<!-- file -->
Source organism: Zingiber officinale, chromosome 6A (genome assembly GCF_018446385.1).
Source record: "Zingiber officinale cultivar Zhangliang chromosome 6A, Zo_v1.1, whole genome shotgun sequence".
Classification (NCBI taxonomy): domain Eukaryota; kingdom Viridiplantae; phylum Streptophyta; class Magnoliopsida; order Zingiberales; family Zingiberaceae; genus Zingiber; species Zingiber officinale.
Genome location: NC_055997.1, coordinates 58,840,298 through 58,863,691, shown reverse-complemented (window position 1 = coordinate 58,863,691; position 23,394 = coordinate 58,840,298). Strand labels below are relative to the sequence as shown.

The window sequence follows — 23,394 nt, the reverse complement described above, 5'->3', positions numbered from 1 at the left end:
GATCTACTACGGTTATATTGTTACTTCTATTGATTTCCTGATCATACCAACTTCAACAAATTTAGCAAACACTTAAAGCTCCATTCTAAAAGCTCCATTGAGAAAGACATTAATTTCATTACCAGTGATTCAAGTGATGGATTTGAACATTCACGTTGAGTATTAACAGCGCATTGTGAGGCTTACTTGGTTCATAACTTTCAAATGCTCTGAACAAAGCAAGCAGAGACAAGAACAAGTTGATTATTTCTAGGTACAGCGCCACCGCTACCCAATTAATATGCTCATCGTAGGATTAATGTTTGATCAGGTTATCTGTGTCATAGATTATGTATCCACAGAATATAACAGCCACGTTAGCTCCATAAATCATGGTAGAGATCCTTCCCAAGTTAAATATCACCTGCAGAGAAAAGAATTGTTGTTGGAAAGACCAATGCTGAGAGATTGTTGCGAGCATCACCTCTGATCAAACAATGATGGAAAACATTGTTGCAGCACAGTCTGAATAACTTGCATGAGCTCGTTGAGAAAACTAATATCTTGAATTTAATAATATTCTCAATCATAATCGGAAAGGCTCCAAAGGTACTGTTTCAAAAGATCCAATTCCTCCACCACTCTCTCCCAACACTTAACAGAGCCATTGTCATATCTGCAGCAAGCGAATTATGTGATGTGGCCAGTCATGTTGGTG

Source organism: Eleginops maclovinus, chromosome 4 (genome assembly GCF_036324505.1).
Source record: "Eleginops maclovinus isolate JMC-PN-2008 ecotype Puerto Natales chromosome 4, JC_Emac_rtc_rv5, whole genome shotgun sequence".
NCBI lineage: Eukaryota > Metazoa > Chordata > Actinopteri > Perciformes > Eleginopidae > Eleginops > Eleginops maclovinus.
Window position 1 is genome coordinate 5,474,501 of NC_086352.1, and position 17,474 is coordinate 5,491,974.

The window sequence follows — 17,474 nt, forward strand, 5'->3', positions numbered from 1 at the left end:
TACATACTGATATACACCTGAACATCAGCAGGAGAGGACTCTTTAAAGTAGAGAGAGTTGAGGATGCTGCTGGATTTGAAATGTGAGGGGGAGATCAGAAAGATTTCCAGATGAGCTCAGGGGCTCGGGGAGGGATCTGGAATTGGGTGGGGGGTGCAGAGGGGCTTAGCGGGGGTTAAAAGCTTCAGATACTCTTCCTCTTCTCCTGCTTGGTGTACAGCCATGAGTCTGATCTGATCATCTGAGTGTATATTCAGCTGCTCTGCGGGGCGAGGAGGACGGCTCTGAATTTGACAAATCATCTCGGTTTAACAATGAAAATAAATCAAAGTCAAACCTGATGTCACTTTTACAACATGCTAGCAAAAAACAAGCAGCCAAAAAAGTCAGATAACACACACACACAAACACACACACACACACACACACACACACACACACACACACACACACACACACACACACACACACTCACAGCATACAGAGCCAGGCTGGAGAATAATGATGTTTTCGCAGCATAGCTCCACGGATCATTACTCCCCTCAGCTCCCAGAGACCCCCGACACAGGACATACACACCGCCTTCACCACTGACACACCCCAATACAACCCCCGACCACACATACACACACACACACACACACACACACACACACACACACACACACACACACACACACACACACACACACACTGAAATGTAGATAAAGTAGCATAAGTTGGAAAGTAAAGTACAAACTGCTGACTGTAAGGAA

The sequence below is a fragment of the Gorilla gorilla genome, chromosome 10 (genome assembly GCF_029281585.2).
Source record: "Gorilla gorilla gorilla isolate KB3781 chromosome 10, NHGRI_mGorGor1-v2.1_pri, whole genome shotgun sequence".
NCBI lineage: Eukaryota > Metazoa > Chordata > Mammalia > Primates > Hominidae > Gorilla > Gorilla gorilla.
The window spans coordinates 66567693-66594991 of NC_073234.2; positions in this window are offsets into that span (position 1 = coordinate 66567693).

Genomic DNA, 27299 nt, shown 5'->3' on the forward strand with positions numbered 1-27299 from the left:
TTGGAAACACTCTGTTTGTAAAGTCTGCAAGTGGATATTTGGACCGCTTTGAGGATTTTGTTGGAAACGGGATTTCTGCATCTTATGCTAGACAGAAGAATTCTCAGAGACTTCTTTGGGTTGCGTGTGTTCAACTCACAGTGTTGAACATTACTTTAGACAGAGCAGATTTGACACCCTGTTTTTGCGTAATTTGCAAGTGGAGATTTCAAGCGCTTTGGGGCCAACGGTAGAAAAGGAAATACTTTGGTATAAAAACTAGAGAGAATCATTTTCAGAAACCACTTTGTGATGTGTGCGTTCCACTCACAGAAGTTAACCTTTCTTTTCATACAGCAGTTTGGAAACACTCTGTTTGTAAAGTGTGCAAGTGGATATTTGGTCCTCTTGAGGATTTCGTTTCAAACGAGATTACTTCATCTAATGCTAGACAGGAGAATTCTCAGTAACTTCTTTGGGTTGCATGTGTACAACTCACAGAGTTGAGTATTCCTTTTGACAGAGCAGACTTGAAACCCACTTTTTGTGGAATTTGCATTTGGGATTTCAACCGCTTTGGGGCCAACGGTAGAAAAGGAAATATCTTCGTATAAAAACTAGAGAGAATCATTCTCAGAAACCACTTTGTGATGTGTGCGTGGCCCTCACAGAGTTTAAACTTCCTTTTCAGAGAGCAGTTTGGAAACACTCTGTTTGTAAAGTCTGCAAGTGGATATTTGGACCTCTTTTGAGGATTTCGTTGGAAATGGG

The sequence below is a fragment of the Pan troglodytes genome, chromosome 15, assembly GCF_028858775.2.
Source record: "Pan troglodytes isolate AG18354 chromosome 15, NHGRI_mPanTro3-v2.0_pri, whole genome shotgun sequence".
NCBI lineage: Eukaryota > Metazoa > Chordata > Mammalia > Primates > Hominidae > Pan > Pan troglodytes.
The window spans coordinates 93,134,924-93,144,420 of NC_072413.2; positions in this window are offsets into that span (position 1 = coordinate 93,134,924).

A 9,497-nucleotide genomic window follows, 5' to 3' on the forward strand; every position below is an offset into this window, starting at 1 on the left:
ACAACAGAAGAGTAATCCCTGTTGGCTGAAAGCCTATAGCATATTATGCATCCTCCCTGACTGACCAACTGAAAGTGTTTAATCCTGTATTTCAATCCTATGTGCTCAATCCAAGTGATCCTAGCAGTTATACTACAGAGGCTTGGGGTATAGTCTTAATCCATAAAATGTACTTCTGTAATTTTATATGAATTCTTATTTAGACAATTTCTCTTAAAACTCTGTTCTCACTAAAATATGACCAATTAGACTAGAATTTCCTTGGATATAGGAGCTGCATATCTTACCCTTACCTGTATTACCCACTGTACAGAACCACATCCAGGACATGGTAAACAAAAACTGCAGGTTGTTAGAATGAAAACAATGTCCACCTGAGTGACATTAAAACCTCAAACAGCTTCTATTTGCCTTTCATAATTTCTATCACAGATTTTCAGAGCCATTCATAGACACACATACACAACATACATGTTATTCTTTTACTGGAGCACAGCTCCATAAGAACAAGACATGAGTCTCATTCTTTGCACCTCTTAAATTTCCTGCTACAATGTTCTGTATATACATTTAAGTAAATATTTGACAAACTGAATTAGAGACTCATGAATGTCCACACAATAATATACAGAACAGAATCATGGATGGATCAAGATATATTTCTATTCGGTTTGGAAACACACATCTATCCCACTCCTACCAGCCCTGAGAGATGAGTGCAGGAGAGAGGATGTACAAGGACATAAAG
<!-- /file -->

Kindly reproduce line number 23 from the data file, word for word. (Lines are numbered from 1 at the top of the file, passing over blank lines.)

A 9,497-nucleotide genomic window follows, 5' to 3' on the forward strand; every position below is an offset into this window, starting at 1 on the left: